Thursday, February 23. 2012
A recent report from Interactive Health Solutions showed that companies that use healthcare wellness programs as a part of their offering typically save significant amounts of money in healthcare costs.
Those companies that used a wellness program witnessed healthcare costs decline by 8.4 percent year-over-year, according to the report. In addition, 81 percent of workers were able to meet or bear their goals for the year. The report examined more than 1 million employees at approximately 1,400 places of work in the past year.
"This is about staying healthy and possibly even saving lives, as well as containing costs," said Joseph O'Brien, president and chief executive officer of IHS. "Performance-based programs are having a positive impact on the employer's bottom line as well as employee health."
If a consumer is not happy with their company's healthcare offering, or they don't have a wellness option, it could be a good plan to look elsewhere for health insurance. By comparing affordable health insurance rates, consumers may find exactly what they need.
Ernst & Young recently released a survey which showed that consumers want to be rewarded for loyalty and also want help that is personalized for their needs.
The Global Consumer Insurance Survey 2012 showed that 43 percent of consumers felt that their company did not do enough to reward them for loyalty. When it comes to working online, 71 percent said that personal interaction from their insurer is important when extending their coverage, while 82 percent noted that it is necessary when making a claim.
"The bottom line is that building a strong brand through new online and offline channels will have a positive impact on sales, especially among Millennials," said David Hollander, global insurance advisory leader for Ernst & Young. "Insurers should define how their brand will be delivered to customers and design all processes to consistently deliver on that promise."
Consumers who don't feel their health insurance plan involves enough personalization may want to compare their current plan with other health insurance quotes. There may be another option that has what they are looking for.
“Mr. HSA” Projects 2013 HSA Numbers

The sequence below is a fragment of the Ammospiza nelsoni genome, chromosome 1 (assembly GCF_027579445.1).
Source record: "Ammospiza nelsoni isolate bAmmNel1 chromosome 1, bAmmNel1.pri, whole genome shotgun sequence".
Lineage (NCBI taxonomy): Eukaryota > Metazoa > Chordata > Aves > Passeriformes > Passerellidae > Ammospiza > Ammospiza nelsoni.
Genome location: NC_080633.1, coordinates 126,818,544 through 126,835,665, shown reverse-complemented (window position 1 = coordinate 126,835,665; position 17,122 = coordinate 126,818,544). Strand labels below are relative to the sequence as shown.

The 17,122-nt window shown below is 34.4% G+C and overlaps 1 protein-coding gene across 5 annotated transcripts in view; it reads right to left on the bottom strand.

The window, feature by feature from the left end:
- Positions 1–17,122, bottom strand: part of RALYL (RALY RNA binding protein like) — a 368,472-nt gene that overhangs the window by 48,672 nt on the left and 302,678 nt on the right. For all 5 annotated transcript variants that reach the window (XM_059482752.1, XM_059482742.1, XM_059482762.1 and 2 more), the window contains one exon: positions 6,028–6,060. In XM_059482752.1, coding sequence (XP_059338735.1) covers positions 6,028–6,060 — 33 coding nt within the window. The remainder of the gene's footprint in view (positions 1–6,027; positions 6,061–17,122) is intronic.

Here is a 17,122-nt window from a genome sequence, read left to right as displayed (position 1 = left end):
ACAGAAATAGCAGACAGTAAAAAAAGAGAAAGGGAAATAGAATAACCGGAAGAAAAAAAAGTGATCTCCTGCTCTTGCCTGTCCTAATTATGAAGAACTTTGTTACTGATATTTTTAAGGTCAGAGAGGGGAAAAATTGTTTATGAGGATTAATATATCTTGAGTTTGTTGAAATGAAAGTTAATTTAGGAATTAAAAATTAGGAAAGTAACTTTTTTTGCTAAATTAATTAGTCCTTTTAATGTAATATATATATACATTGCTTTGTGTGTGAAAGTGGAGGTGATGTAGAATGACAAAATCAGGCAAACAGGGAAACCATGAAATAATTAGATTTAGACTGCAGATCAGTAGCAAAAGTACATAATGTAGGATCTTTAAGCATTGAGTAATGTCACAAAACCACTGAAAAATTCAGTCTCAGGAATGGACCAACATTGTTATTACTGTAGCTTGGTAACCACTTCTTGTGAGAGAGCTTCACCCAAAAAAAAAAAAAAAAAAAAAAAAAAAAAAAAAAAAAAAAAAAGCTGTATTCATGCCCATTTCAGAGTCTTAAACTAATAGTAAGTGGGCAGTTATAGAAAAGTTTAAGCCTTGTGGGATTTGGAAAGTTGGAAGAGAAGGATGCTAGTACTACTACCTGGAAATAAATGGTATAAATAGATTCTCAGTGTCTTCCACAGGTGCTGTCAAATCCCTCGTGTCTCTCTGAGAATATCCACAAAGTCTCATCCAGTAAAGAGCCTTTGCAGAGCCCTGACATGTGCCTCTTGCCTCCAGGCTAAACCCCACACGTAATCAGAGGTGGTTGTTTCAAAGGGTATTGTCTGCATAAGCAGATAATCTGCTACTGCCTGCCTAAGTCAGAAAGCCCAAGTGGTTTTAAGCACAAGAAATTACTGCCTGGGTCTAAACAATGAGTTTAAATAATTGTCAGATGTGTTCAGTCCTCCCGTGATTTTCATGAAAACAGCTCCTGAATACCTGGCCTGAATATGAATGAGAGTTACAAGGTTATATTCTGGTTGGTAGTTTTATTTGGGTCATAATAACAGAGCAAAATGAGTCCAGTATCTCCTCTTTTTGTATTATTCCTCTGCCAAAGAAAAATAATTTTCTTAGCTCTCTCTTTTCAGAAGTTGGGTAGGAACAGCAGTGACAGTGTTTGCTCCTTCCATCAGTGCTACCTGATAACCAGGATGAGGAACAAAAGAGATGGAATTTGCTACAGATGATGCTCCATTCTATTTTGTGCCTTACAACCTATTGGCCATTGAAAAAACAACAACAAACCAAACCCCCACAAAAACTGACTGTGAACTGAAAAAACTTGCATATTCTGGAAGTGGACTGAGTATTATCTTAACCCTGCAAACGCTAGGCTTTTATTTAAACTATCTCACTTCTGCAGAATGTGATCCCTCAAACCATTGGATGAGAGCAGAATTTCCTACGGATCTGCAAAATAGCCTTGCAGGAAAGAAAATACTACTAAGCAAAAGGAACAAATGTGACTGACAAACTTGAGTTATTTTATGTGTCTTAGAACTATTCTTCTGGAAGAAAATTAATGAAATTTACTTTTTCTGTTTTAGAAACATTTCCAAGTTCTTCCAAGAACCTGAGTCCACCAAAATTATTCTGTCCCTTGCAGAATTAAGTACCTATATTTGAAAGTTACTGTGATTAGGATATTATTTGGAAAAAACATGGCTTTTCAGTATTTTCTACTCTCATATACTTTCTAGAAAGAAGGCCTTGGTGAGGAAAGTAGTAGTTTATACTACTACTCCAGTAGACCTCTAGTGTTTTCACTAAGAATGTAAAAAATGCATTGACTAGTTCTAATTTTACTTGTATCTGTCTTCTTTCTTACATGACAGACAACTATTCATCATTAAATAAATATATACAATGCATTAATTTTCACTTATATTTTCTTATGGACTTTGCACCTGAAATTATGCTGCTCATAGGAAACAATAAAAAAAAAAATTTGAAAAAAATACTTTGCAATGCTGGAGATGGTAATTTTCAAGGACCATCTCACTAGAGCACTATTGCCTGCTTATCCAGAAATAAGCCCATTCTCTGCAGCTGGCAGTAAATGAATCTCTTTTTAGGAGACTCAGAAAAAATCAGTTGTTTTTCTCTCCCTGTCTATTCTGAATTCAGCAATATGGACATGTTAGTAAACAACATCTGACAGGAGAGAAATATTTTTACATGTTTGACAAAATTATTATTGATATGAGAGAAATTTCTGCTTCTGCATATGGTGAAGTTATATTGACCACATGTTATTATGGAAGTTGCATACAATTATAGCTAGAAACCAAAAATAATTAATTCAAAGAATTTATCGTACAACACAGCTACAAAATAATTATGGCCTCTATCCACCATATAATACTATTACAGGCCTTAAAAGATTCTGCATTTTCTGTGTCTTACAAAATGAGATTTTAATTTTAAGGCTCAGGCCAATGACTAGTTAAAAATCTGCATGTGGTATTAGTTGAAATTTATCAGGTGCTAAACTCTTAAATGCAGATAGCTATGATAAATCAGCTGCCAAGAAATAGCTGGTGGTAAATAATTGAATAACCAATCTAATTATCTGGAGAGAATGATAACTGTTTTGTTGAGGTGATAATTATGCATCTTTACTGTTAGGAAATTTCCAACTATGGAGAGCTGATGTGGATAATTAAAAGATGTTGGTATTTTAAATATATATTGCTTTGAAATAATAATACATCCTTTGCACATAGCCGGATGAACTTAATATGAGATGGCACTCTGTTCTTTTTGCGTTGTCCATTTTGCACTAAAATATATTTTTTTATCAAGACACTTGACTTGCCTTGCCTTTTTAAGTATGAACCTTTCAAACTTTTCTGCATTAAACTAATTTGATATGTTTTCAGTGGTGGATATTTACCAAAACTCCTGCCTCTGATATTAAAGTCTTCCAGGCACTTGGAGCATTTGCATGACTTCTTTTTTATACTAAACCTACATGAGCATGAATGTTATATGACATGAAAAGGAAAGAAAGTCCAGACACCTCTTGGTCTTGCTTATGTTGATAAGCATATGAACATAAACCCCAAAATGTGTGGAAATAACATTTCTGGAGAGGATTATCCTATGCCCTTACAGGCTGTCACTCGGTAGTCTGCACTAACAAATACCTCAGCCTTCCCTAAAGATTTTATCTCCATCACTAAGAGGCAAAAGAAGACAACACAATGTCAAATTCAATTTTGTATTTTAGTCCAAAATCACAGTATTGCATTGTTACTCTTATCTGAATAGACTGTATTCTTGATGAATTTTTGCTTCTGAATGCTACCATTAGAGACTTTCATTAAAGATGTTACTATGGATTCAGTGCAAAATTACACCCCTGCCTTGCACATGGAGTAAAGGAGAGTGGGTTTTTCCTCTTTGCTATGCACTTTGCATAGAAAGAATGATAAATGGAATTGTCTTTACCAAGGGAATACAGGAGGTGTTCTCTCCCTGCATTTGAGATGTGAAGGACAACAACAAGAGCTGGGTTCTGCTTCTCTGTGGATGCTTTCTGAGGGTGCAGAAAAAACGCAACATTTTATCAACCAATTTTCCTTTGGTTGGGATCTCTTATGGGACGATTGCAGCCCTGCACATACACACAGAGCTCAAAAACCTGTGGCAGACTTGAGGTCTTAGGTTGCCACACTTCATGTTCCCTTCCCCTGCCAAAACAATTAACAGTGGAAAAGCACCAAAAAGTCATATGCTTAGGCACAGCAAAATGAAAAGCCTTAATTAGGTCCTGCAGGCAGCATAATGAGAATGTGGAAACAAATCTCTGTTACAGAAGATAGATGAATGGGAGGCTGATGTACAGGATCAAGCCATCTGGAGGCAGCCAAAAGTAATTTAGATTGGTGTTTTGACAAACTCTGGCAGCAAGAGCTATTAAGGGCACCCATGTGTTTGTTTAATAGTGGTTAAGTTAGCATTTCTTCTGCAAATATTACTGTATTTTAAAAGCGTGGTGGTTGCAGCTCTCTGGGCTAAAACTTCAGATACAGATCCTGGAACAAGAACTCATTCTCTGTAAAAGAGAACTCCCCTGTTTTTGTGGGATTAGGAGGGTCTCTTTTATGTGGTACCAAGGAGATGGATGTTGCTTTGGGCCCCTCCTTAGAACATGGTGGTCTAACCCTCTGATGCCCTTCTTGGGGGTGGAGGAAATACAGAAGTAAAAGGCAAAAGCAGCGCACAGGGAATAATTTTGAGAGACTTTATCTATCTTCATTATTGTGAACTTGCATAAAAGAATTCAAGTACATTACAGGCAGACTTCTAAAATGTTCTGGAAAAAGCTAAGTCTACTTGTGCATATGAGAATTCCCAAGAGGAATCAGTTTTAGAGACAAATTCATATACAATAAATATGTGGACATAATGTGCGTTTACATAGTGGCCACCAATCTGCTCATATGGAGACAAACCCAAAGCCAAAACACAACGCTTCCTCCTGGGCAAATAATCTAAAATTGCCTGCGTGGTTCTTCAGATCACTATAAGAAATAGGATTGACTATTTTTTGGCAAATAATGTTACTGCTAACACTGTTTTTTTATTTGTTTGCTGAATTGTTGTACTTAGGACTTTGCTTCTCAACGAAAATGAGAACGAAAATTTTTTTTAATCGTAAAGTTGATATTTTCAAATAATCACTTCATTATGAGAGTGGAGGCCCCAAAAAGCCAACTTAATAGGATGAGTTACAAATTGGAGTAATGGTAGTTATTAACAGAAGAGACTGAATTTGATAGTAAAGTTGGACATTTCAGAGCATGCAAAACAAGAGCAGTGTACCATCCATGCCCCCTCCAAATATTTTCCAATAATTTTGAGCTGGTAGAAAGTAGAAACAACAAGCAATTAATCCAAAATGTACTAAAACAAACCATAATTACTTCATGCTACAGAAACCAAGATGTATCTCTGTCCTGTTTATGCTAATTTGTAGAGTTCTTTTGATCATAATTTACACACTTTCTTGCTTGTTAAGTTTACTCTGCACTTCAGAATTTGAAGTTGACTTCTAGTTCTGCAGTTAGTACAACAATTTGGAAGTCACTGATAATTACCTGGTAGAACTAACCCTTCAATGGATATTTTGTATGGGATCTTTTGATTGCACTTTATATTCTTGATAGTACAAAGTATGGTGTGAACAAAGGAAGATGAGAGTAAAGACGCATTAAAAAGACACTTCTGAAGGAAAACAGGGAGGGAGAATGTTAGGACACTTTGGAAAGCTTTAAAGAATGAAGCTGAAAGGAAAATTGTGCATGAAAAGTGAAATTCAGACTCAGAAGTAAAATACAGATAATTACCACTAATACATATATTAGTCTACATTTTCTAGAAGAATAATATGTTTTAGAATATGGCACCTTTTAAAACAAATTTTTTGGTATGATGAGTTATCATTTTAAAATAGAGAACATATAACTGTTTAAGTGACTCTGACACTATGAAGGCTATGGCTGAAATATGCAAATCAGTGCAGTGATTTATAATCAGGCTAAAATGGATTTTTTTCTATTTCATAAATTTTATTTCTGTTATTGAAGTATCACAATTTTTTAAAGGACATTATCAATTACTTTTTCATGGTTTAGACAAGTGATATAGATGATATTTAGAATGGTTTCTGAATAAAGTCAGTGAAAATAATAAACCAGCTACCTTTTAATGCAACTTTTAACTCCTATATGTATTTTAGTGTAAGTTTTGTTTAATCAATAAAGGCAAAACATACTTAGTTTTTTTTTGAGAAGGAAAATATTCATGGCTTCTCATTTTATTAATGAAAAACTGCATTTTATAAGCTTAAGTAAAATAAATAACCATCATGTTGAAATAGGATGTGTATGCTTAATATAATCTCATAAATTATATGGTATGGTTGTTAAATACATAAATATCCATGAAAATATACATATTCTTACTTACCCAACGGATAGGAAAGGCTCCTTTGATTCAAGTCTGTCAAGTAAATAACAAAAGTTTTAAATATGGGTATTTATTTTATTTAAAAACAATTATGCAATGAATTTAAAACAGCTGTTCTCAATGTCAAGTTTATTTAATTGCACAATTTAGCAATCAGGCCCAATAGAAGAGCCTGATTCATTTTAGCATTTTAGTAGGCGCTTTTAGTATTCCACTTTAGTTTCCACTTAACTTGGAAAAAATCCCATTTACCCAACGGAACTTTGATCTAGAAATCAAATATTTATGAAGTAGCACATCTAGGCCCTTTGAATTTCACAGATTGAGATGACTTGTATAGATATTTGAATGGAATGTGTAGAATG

"With last Friday's release of the January inflation figures by the Bureau of Labor Statistics, the inflation-adjusted amounts for health savings accounts (HSAs) for 2013 are coming into view," says “Mr. HSA,” Roy Ramthun . "I can now project the 2013 numbers for HSAs with virtual certainty."
Roy Ramthun, also known as “Mr. HSA,” is now projecting the 2013 amounts for HSAs. "With last Friday's release of the January inflation figures by the Bureau of Labor Statistics (BLS), the inflation-adjusted amounts for health savings accounts (HSAs) for 2013 are coming into view," says Ramthun. "With only two months of data remaining to be collected, we can now project the 2013 numbers for HSAs with virtual certainty."
Because of the enactment of the Tax Relief and Health Care Act of 2006 (P.L. 109-432), the data period for calculating the inflation adjustments runs through March (reported by the BLS in April). The U.S. Treasury Department is required to publish the inflation-adjusted amounts for the upcoming year for HSAs by June 1 each year.
Ramthun predicts that the maximum HSA contribution (not including catch-up contributions) will increase to $3,200 for individuals with self-only coverage and $6,450 for those with family coverage in 2013. The annual catch-up contribution for individuals age 55 or older is set by statute and will remain $1000 per person for 2013.
Ramthun also predicts that changes will be forthcoming for the HSA-qualified insurance plans as well. “For the first time in three years, the minimum deductible for HSA-qualified plans will increase. Health plans that have been using the minimum deductible will need to update their plans for next year” The minimum deductible is projected to rise to $1,250 for individuals with self-only coverage and $2,500 for individuals with family coverage.
“The limits on out-of-pocket expenses will also rise for 2013,” says Ramthun. The new limits are expected to increase to $6,250 for individuals with self-only coverage and $12,500 for individuals with family coverage. “Existing plans with lower limits will not have to change this feature of their plan designs but can if they want to,” says Ramthun.
About Roy Ramthun:
Roy Ramthun led the U.S. Treasury Department’s implementation of the HSA program after they were enacted in 2003. Now a private consultant, Ramthun is a nationally-recognized expert on HSAs and consumer-driven health plans. He is a frequent speaker at conferences and seminars around the country. More information is available here.